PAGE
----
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Future teachers fork out Canada’s lowest tuitions, future dentists pay a mouthful

Drilling down into this year’s numbers shows a wide range in Canadian university fees
Domestic students pursuing a degree in dentistry in Canada, including at the University of Victoria, pay on average the highest undergraduate tuition fees, while future teachers pay the lowest. (Black Press Media File)

Domestic students in Canada pursuing a degree in dentistry pay on average the highest undergraduate tuition fees, while future teachers pay the lowest.

According to Statistics Canada, fees for aspiring dentists average out at $22,731 for 2021-22, tops among 19 surveyed fields of study. Education students pay the least at $4,947. According to the figures, domestic students enrolled full-time in undergraduate programs will pay $6,693 on average for the upcoming academic year, up 1.7 per cent from the previous year.

Figures show Canadian undergraduate students in six professional degree programs paid the highest average annual tuition fees. Following dentistry at number one were medicine ($14,604), veterinary medicine ($14,374), law ($12,910), pharmacy ($11,373) and optometry ($10,735).

RELATED: COVID-19 could cost Canadian universities millions, even billions: Statistics Canada

Executive and regular masters of business administration (MBA) programs remain the most expensive program on the graduate level.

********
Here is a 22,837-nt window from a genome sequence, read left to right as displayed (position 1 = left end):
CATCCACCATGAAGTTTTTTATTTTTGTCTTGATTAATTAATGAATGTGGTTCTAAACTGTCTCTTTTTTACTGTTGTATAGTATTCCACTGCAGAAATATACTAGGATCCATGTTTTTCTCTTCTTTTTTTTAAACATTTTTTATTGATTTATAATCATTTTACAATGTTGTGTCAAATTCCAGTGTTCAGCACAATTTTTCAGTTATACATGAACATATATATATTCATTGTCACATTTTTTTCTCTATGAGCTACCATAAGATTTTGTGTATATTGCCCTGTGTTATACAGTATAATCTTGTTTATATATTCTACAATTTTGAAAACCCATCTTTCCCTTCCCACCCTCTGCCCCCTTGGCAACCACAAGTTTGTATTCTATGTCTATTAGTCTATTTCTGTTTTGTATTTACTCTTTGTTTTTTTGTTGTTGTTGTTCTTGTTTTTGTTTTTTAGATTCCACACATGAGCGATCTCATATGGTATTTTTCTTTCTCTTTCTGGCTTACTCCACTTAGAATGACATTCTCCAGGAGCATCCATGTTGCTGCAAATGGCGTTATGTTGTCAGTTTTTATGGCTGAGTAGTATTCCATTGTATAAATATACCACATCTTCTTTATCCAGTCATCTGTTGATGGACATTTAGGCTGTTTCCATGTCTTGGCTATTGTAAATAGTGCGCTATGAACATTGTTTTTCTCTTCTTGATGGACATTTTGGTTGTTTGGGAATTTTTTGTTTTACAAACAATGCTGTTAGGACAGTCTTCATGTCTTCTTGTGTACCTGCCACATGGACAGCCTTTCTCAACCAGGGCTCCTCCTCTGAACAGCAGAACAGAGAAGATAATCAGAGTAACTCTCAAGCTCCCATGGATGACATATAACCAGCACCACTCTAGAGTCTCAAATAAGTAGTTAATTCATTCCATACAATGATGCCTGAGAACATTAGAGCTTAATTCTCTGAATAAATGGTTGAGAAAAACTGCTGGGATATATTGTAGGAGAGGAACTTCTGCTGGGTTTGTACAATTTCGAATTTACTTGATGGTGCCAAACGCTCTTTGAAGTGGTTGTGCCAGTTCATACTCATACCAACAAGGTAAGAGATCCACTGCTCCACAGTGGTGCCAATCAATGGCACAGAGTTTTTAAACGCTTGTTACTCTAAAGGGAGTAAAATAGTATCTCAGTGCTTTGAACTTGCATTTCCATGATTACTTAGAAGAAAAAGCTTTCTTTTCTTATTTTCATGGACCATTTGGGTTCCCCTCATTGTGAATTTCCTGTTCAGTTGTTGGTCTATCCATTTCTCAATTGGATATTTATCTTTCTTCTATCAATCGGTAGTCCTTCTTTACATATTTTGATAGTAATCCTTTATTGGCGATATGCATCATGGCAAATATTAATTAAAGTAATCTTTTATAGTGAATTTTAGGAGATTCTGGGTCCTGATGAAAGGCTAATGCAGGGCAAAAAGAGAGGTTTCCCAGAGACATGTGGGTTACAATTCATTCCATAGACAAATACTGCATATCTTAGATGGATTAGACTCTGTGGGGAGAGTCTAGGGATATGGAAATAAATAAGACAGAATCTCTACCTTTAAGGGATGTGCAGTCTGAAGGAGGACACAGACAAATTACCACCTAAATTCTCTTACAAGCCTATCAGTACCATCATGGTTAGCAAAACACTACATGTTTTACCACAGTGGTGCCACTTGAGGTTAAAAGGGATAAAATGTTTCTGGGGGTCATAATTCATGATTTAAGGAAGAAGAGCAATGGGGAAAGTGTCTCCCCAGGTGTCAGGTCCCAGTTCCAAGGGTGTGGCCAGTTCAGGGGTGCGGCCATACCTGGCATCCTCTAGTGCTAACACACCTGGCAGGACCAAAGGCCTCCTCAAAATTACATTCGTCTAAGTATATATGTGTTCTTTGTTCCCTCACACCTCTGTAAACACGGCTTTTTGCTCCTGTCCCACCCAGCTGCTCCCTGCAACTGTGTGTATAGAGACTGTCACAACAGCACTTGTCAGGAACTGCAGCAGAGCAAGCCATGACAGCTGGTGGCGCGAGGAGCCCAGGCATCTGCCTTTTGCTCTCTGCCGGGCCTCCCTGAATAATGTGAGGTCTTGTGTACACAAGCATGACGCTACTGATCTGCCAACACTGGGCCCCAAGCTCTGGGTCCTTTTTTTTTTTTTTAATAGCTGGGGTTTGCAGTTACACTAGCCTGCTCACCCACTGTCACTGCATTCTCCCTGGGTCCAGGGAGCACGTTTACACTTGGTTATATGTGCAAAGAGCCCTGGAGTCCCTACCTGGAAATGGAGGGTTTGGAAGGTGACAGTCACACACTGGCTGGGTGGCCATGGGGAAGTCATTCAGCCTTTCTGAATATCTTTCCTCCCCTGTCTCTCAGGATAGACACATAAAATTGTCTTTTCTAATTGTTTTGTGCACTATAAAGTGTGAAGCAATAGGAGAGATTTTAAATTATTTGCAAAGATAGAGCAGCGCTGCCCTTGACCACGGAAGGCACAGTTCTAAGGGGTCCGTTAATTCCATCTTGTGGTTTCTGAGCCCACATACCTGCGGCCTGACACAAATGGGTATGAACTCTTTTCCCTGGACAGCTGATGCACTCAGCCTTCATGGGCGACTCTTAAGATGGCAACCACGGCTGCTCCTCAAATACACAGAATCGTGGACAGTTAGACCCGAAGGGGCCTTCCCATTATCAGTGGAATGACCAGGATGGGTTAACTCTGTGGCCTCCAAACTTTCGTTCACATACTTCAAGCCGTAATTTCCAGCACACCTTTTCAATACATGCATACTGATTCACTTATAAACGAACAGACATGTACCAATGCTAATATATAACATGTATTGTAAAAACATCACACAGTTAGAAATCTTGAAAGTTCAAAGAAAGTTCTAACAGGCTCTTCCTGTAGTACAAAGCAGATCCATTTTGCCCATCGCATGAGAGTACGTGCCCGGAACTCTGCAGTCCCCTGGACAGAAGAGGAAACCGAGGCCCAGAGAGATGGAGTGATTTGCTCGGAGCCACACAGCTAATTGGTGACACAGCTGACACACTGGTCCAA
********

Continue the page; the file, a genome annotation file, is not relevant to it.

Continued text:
The average tuition for an executive MBA is $51,295, while the average tuition fee for a regular MBA is $29,286. Graduate students pursuing business, management and public administration masters programs paid on average the third-highest tuition fees at $14,272 followed by dentistry with $13,114.

The figures were compiled against the backdrop of growing concern among students about how they’ll pay for their education.

“While research shows that the earnings premium of having a post-secondary education eventually outweighs the cost of obtaining one, many post-secondary students face financial challenges, which were heightened during the pandemic,” read an analysis accompanying the Stats Can report.

While recent figures shows some improvement in the job prospects for post-secondary students, it will likely be several years before the longer-term financial impacts of the pandemic on students can be fully understood, it read.

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Wolf Depner

About the Author: Wolf Depner

I joined the national team with Black Press Media in 2023 from the Peninsula News Review, where I had reported on Vancouver Island's Saanich Peninsula since 2019.
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